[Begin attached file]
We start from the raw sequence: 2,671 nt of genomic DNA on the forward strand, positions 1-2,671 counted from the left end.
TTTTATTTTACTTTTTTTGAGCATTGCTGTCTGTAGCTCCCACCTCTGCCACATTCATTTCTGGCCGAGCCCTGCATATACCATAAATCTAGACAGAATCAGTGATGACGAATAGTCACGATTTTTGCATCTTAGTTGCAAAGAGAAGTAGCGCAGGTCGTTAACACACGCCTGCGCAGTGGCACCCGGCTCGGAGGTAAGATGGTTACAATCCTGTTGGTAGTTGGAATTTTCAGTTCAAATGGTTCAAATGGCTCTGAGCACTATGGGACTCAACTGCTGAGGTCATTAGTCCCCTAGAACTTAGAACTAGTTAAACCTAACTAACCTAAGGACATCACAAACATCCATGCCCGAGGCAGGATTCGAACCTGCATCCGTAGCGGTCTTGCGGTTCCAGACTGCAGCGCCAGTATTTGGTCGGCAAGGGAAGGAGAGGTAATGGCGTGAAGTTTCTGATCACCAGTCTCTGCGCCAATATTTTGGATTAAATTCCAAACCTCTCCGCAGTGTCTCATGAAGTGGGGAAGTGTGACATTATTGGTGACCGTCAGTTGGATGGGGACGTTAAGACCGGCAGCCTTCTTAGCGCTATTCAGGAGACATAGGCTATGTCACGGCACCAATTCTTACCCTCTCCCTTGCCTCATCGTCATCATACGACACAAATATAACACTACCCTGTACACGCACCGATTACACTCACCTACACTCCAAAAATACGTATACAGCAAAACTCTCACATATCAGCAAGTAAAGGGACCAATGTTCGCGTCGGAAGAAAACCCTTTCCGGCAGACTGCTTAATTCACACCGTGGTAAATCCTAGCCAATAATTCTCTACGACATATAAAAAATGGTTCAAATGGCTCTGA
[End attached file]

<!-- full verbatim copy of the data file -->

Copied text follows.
We start from the raw sequence: 2,671 nt of genomic DNA on the forward strand, positions 1-2,671 counted from the left end.
TTTTATTTTACTTTTTTTGAGCATTGCTGTCTGTAGCTCCCACCTCTGCCACATTCATTTCTGGCCGAGCCCTGCATATACCATAAATCTAGACAGAATCAGTGATGACGAATAGTCACGATTTTTGCATCTTAGTTGCAAAGAGAAGTAGCGCAGGTCGTTAACACACGCCTGCGCAGTGGCACCCGGCTCGGAGGTAAGATGGTTACAATCCTGTTGGTAGTTGGAATTTTCAGTTCAAATGGTTCAAATGGCTCTGAGCACTATGGGACTCAACTGCTGAGGTCATTAGTCCCCTAGAACTTAGAACTAGTTAAACCTAACTAACCTAAGGACATCACAAACATCCATGCCCGAGGCAGGATTCGAACCTGCATCCGTAGCGGTCTTGCGGTTCCAGACTGCAGCGCCAGTATTTGGTCGGCAAGGGAAGGAGAGGTAATGGCGTGAAGTTTCTGATCACCAGTCTCTGCGCCAATATTTTGGATTAAATTCCAAACCTCTCCGCAGTGTCTCATGAAGTGGGGAAGTGTGACATTATTGGTGACCGTCAGTTGGATGGGGACGTTAAGACCGGCAGCCTTCTTAGCGCTATTCAGGAGACATAGGCTATGTCACGGCACCAATTCTTACCCTCTCCCTTGCCTCATCGTCATCATACGACACAAATATAACACTACCCTGTACACGCACCGATTACACTCACCTACACTCCAAAAATACGTATACAGCAAAACTCTCACATATCAGCAAGTAAAGGGACCAATGTTCGCGTCGGAAGAAAACCCTTTCCGGCAGACTGCTTAATTCACACCGTGGTAAATCCTAGCCAATAATTCTCTACGACATATAAAAAATGGTTCAAATGGCTCTGA